Note the way the disciples phrased their question. ‘Why do you preach to THEM in parables.’ Not ‘why do you preach to US in parables. Up until then Jesus’ teaching had been quite plain, but now there’s this huge crowd and he’s talking in spiritual stories! Why not just preach plainly? There are very good reasons that Jesus is doing this.

  • Those who are his disciples can learn from him, and have his teachings explained. After all this is exactly what is happening here. Jesus has taught them a parable, in which he told them about a man who went out to sow seed. Matthew 13:4-8. But what did that all mean? In verse 18, Jesus sets out and explains the exact meaning of the parable for his disciples. They could learn directly from Jesus. – and so can we! When we are reading the word, we do so PRAYERFULLY – ASKING FOR HELP, ASKING THAT THE HOLY SPIRIT would enlighten our minds and apply the word to our lives. But there are many more reasons for this…
  • Because God opens the spiritual understanding of those who are His. “Because it has been given to you to know the mysteries of the kingdom of heaven, but to them it has not been given. No-one will understand God’s Word if the Lord has not opened their heart and mind to receive the word. It’s something I had real trouble with at AB, where there were quite a few teachers in the church. Teachers are taught to word their lessons in a way that small children can understand. That’s good and proper. But then they wanted to dumb down the Bible to a great extent – to make it as simple as possible. I tried to get into their minds that it was pointless, because the word of God is like a foreign language to those who are lost! Romans 1:21 2 Corinthians 4:3
  • Because God rewards those who rightly use His Word by drawing them deeper into it! 13:2  I know it sounds simple, but the people who read the word of God and seek to understand it get more from it! The more then learn, the more they want to learn, and the more they want to learn, the more they learn! Want to understand the Word? read it!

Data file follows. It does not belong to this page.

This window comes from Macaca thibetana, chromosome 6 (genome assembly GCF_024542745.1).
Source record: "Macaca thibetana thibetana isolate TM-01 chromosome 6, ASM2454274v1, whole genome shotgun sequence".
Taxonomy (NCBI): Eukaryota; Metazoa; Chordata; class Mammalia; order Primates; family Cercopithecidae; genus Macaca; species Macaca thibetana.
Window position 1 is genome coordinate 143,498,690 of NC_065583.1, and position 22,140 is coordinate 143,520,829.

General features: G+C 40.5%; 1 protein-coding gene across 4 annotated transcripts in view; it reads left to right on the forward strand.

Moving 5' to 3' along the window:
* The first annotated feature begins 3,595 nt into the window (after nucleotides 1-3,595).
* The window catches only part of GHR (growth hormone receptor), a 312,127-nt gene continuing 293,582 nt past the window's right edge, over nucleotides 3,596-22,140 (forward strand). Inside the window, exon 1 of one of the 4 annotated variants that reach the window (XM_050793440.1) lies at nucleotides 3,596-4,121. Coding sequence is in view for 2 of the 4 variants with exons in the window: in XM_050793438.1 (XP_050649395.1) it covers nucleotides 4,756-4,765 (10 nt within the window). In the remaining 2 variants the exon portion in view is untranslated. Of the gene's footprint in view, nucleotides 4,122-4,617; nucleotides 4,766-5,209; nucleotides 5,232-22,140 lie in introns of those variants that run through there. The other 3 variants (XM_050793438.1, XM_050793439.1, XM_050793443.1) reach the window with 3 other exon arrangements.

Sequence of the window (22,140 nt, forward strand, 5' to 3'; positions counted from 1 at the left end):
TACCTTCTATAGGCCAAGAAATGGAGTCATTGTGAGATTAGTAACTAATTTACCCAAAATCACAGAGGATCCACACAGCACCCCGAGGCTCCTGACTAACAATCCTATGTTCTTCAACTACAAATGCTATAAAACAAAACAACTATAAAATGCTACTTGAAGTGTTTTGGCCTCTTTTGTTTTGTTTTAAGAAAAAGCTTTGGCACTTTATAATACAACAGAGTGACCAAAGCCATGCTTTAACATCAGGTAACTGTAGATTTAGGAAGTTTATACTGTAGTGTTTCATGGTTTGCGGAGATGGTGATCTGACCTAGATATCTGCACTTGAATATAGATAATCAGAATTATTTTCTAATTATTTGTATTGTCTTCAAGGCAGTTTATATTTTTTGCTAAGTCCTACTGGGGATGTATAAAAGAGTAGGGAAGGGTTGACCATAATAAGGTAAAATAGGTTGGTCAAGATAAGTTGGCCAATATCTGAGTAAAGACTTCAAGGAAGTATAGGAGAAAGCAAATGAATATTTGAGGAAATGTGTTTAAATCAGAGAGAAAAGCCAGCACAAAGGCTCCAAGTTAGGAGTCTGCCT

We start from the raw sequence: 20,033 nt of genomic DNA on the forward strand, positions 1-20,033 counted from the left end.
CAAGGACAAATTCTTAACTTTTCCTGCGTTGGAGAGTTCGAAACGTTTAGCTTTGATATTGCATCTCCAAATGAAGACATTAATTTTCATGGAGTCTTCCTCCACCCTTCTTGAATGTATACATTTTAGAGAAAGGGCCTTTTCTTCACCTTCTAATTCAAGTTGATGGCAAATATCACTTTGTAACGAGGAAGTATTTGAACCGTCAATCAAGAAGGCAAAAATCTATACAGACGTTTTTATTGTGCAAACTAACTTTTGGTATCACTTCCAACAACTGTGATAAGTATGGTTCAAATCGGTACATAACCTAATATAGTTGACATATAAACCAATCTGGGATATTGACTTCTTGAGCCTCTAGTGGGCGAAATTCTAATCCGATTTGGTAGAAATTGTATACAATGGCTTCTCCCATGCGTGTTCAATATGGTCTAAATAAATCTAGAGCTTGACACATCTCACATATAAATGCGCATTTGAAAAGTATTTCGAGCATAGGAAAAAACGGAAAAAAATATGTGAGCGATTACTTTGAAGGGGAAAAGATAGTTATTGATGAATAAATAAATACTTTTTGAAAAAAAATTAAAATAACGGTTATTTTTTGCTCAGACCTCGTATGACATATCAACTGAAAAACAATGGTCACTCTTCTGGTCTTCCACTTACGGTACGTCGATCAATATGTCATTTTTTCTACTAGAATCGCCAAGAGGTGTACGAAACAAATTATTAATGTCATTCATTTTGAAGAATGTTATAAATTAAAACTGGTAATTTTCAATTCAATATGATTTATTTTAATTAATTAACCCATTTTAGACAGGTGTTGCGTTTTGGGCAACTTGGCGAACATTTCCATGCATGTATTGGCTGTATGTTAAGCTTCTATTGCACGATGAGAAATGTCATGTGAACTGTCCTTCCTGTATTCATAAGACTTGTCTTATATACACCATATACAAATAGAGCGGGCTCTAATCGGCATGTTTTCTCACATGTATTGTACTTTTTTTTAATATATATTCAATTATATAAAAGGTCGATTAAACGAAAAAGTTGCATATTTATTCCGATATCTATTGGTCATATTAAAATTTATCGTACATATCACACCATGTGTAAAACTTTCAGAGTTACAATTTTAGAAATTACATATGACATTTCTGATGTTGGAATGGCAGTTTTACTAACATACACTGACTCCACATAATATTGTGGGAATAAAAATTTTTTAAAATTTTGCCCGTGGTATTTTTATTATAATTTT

• Because people react to the word differently. Matthew 13:13  Let’s go back to that parable and its explanation. When the sower sowed the seed, it fell on different types of ground, men’s hearts are different. Some hearers did not understand it, some hear it but it doesn’t take root, some receive it and it is choked by the cares of the world. Some hear the word and receive it and it takes root and bears fruit.
  • Because God has so ordained it to be. Matthew 13:14 There will be some who will hear the word, and reject it, and their condemnation will be all the greater. Isaiah had already prophesied this. Matthew Henry, ‘He preached by parables, because…The same light directs the eyes of some, but dazzles the eyes of others.

So Jesus preaches in the most humble circumstances, uses parables, earthly stories with heavenly, spiritual meanings, so that those who are his, whose hearts had been prepared, would hear, understand and respond, and those who would reject him would have no excuse.

© BobMcEvoy January 2019

From → Bible Study, Matthew